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Glasstire on “Sound, Speed, Marker”

18 Apr 2014

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Giant, 2014. Teresa Hubbard / Alexander Birchler
High Definition video with sound 30min., loop. Courtesy of Tanya Bonakdar Gallery, New York and Lora Reynolds Gallery, Austin. Commissioned by Ballroom Marfa

Glasstire recently reviewed Ballroom’s current exhibition, Hubbard/Birchler’s Sound, Speed, Marker. An excerpt:

The evolution from documentation to dispersion is fulfilled in the last video, Giant (2014), which was commissioned by Ballroom Marfa. It is shown in the largest space, on three screens that fill the long wall in the gallery. When we see a continuous image across this expanse, the extreme horizontal aspect ratio calls to mind the epic grandeur of the eponymous 1956 film itself. Hubbard and Birchler’s formidable technical prowess allows them to capture stunning shots of the landscape, sunsets, thunderstorms, even ants swarming a dead grasshopper. The site of these natural wonders is an abandoned film set constructed by Warner Brothers for the original Giant. Now it is merely a skeletal ruin perched in the landscape, an armature about which the degradations of nature continue unabated.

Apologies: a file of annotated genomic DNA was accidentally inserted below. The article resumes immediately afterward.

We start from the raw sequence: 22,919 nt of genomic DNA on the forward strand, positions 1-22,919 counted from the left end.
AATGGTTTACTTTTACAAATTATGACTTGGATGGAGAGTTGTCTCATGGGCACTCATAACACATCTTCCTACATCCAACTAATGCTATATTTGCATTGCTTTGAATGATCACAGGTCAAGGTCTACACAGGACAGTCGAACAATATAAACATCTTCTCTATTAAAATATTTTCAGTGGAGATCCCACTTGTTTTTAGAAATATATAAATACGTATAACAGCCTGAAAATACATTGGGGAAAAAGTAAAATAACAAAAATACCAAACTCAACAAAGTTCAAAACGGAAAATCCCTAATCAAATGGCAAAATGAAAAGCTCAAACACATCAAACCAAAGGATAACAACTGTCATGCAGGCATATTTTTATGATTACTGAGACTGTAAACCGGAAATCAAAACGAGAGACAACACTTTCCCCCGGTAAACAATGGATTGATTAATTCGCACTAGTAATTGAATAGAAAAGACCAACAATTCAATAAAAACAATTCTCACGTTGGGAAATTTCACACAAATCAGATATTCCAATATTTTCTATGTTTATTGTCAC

Its role as an armature is twofold. It is a frame through which we see the landscape, in the present, and it is a relic, through which Hubbard and Birchler imagine the drafting of the contract between Warner Brothers and the land owner on which the structure was to be built. Giant cuts back and forth between these two scenarios. They introduce a new element that was absent from the previous two videos, historical reconstruction. A secretary in a sunny office in February 1955 sits at her typewriter, consulting the shorthand on her notepad, typing up the contract. We get extreme closeups of the typewriter mechanisms, the keys striking the paper, the carriage return; the secretary, all lipstick and eyeliner, smokes, is visited by a male supervisor, and gazes wistfully out the window for some reason.

Giant dispenses with spoken language altogether, and the convention of talking-head interviews. There are no “real” people telling their stories. The site of the historical movie is not defined by absence, as in the previous two videos. Instead, the history is concrete and well documented, which seems to grant license to Hubbard and Birchler to push further away from narrative. In this, they achieve fantastic visual pleasure with the landscape scenes in the present.

Continue reading over at Glasstire.